For fans of on-ear headphone who don't mind shelling out the big bucks for quality, the Bang & Olufsen Play H8 fits the bill.

When it comes to Bluetooth noise-canceling headphones, the B&O Play H8 is as stylish and impressive as they come. Plus, the B&O Play H8 also have touch controls on the side of the right can, making it easy to control volume and skip tracks with a swipe of your finger.

Although battery life is slightly disappointing — roughly 14 hours — you can use the included 3.5mm cable to enjoy them through a wired connection.

The Bang & Olufsen Play H8 are on sale at a crazy discount right now because the newer model —the Bang & Olufsen Play H8i — will be replacing them. Starting at around $270 on Amazon, there's no reason not to pick up a pair of these cans for almost 50% off, over grabbing the newer model which only has slight improvements.

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Audio-Technica ATH-ANC7B

If dropping hundreds of dollars on a pair of noise-canceling headphone is out of your capabilities I don't blame you. Lucky for you, the Audio-Technica ATH-ANC7B is a great budget option.

In a headset that costs $99, you're going to make some sacrifices. The sound quality isn't as impressive as the other headphones listed here, but as the The Wirecutter explains the noise-canceling capabilities are impressive for its price.

"They offer a lot more noise cancellation than the competition that costs the same and even more. They averaged 15.6 dB reduction in the "Airplane Band," which is more than several $300 and $400 headphones we tested."

The Audio-Technica ATH-ANC7B's are a wired over-ear headphone, and the padding is nice and thick on the cans, so wearing them on a long flight should be no problem.

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Sony MDR-1000x

Sony has been trying to beat Bose at its own game for a while now, and the MDR-1000x may be the closest it's ever come.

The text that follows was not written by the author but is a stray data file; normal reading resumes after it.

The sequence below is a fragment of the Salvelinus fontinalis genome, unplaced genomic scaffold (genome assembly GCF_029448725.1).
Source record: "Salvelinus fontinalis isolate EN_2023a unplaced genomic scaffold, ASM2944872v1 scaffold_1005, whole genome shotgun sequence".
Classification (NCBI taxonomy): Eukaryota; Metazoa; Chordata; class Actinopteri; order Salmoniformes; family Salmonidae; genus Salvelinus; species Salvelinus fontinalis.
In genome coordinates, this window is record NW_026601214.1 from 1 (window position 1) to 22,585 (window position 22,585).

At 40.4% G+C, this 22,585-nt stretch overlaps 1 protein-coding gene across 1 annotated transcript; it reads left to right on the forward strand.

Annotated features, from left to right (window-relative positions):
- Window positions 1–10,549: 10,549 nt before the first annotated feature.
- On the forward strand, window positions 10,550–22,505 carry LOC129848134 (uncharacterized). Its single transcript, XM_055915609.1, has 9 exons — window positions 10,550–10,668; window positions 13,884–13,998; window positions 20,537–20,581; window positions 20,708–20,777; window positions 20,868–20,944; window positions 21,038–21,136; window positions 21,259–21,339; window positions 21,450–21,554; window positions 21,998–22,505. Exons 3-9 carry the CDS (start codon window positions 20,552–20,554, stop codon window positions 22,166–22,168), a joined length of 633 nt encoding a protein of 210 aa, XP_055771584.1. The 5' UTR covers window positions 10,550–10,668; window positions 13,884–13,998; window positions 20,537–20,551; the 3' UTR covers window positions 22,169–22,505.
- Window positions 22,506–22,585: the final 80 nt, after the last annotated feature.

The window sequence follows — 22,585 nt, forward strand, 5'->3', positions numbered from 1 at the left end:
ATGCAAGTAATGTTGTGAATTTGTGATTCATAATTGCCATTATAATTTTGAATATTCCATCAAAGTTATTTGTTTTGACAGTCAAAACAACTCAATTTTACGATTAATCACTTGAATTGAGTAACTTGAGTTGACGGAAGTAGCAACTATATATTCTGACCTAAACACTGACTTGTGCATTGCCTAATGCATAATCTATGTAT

On top of noise canceling, these cans are filled with features. Touch controls on the right ear allow you to control playback and volume, while the buttons underneath the can activate three different ambient sound modes that will enable you to hear select frequencies from the world around you.

CNET compared the Sony MDR-1000x directly to Bose and came away impressed.

"The Sony MDR-1000X is an excellent-sounding, comfortable wireless headphone with effective noise-canceling that measures up to Bose's for muffling ambient noise. It has good battery life and some nifty extra features geared toward frequent travelers."

Although these headphones are Bluetooth-enabled, you can also use them through a standard wired connection if the 20-hour battery life ever gives out on you. Plus, if you happen to have a device that uses Sony's proprietary LDAC format, you'll be able to stream higher resolution audio than your normal Bluetooth connection.

Competing with Bose directly also means these cans will cost you about $348.

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Your favorite noise-canceling headphones?

If you've tried any of these noise-canceling headphones, let me know what you think. If I missed any of your favorites, tell me all about them in the comments!

Updated March 2018: Replaced the Sony MDR 1000X with the newer Sony MDR 1000XM2.